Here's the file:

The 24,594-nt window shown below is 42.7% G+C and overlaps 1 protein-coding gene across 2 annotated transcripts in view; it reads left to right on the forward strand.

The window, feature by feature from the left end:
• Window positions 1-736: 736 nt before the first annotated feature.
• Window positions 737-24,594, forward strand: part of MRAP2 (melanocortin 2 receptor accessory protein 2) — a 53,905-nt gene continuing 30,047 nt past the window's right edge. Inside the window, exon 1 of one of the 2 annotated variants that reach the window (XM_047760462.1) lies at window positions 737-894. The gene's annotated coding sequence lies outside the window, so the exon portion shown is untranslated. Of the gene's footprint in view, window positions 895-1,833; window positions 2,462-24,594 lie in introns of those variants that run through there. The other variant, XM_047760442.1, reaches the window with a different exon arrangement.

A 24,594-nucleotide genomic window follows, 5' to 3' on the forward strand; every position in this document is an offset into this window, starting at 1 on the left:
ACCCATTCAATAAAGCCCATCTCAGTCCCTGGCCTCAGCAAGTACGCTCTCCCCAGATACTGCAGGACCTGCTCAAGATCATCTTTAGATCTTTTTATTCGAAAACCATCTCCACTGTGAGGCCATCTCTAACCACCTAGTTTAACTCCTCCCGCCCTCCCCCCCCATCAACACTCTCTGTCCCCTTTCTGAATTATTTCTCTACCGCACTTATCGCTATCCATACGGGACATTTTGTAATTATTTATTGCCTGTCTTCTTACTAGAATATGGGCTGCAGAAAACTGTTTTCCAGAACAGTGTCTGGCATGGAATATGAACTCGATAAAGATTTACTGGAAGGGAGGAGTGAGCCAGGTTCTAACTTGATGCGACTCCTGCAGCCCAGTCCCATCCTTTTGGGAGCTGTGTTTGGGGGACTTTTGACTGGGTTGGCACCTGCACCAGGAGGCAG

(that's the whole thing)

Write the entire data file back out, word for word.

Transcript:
The 24,594-nt window shown below is 42.7% G+C and overlaps 1 protein-coding gene across 2 annotated transcripts in view; it reads left to right on the forward strand.

The window, feature by feature from the left end:
• Window positions 1-736: 736 nt before the first annotated feature.
• Window positions 737-24,594, forward strand: part of MRAP2 (melanocortin 2 receptor accessory protein 2) — a 53,905-nt gene continuing 30,047 nt past the window's right edge. Inside the window, exon 1 of one of the 2 annotated variants that reach the window (XM_047760462.1) lies at window positions 737-894. The gene's annotated coding sequence lies outside the window, so the exon portion shown is untranslated. Of the gene's footprint in view, window positions 895-1,833; window positions 2,462-24,594 lie in introns of those variants that run through there. The other variant, XM_047760442.1, reaches the window with a different exon arrangement.

A 24,594-nucleotide genomic window follows, 5' to 3' on the forward strand; every position in this document is an offset into this window, starting at 1 on the left:
ACCCATTCAATAAAGCCCATCTCAGTCCCTGGCCTCAGCAAGTACGCTCTCCCCAGATACTGCAGGACCTGCTCAAGATCATCTTTAGATCTTTTTATTCGAAAACCATCTCCACTGTGAGGCCATCTCTAACCACCTAGTTTAACTCCTCCCGCCCTCCCCCCCCATCAACACTCTCTGTCCCCTTTCTGAATTATTTCTCTACCGCACTTATCGCTATCCATACGGGACATTTTGTAATTATTTATTGCCTGTCTTCTTACTAGAATATGGGCTGCAGAAAACTGTTTTCCAGAACAGTGTCTGGCATGGAATATGAACTCGATAAAGATTTACTGGAAGGGAGGAGTGAGCCAGGTTCTAACTTGATGCGACTCCTGCAGCCCAGTCCCATCCTTTTGGGAGCTGTGTTTGGGGGACTTTTGACTGGGTTGGCACCTGCACCAGGAGGCAG